Hi Serap! Wow, I can't believe your little one is going to start school already!!! How time flies!!!

What I try to do is see what I can gather about the school from a moral point of view. The 7.8 vs 6 isn't that huge of a difference if the moral environment of the 6 is much better than the one of the 7.8. Its hard to figure that out, but talking with parents that have send their children to either school can help. I know you said you decided and that it was a no brainer, but your concern about her moral upbringing is a very valid one as children are impressionable and are forming their conscience and whatever they learn in school can affect them greatly later in life. My priest, when asked about whether a Christian school with great facilities would be better than a good Catholic one with less facilities, mentioned that its more important to be a saint that to be a great scholar, and this is so very true. Now, it does not mean that sending ones child to whatever Catholic school is around is what would be best for every family, but it does mean that one cannot put academics over taking care of the spiritual area (and choosing public over Catholic school does not automatically mean you are doing this, if, for example, the Catholic school is Catholic in name only and does not follow the spirit of the Church, or if a school is an academic disaster that cannot be helped). And I don't mean relying on the school to provide the spiritual background for the child, as this is a task for the parents, but I do mean learning about the school to make sure it supplements this, or at least does not cause harm/impede it. What I like about my Catholic school is that, for example, if someone in the school is pushing an agenda that is morally incorrect (abortion, encouraging sexual exploration, homosexuality, etc) I can talk with the school and see that it changes. In a public school that is not possible.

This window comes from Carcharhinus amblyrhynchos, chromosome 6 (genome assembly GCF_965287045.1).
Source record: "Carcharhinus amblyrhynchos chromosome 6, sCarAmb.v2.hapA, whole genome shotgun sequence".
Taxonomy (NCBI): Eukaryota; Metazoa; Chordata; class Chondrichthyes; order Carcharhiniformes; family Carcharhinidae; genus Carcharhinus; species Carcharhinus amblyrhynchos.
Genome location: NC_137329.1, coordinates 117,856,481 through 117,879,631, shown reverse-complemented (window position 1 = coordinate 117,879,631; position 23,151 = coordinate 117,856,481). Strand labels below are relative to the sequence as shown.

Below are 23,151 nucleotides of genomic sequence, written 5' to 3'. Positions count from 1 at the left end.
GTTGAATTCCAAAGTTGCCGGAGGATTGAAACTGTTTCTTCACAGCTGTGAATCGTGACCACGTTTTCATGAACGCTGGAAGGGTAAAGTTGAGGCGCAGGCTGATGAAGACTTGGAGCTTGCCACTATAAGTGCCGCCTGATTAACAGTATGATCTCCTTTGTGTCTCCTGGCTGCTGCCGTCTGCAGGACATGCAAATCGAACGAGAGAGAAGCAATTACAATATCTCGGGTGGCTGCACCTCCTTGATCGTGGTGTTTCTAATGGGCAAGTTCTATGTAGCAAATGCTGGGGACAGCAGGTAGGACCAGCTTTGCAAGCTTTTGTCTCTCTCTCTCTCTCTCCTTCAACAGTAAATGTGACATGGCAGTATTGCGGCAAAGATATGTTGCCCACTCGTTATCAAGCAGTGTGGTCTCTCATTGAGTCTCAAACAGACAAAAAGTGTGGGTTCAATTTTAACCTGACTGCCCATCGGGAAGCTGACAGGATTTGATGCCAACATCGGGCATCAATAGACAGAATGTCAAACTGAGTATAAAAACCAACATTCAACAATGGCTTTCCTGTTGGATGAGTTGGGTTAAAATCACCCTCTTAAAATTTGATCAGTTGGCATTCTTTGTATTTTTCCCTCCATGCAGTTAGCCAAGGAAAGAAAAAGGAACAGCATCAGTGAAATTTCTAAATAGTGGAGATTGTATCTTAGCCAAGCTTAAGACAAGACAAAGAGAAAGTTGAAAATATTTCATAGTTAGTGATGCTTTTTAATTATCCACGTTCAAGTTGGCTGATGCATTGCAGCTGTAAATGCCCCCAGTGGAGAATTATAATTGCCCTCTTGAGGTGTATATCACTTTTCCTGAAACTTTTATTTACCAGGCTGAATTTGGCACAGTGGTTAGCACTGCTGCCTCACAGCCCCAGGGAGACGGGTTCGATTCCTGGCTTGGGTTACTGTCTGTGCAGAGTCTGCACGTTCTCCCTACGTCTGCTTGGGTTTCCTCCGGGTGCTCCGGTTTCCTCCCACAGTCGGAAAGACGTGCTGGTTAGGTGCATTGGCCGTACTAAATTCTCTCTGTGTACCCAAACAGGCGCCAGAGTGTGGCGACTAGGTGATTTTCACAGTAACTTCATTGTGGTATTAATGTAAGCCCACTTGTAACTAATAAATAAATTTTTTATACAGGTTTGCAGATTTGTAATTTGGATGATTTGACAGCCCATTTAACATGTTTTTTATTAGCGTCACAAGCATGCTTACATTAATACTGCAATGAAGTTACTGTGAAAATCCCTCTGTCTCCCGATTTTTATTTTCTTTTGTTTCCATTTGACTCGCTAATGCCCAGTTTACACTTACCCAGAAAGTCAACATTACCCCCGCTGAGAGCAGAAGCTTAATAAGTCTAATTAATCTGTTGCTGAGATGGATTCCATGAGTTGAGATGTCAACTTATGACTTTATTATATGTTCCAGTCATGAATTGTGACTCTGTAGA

[/quote]

I can 't believe how your family is growing too!

the 7.8 is in a very nice neighbourhood. the 6.0 is in a not so great neighbourhood. the 7.8 is a 2 min walk from our house and many of the kids there are Jewish/Protestant. The parents are all very educated and polite. I like the parents that send their kids there also.

The Catholic school would also require my daughter to cross a very busy street (which I don't like very much).

I hear what you are saying though. My DH is not religious and he would be very against me not sending her to the best school also.


#18

what are these ratings based on? I have a degree in Education and honestly many of these ratings aren’t even accurate or important. :shrug:


#19

Yes, they are accurate. It’s mandated by our government to do a standard English and Math test at grade 3 and grade 6. It’s a very good measuring stick.

It’s very important to me that my DD goes to the best school in my neighborhood.

They then rate all the schools out of a 10 in my city based on the test scores.


#20

Hello, Serap. I am in the same exact situation as you are. I have decided (yes, it was a tough decision and a curve ball to us) to register my kids at the public because we were disappointed with the parish school. It was just a school on parish grounds :( in terms of behavior, there were more well-mannered children in our public school which also excelled in academics. I see now that our parish school is behind in math significantly. We had planned a solid religious foundation for them, but now I have decided to home-school the religion part. I used to be a catechist and may have to do it again. But this is our situation.....our public school is excellent but lacks religion (formal ed); so I made it clear to my girls that we will be homeschooling religion in the fall.
I agree with the other posters, family is where they form their religious foundation. Show by example; it's not taught, it's caught.


DISCLAIMER: The views and opinions expressed in these forums do not necessarily reflect those of Catholic Answers. For official apologetics resources please visit www.catholic.com.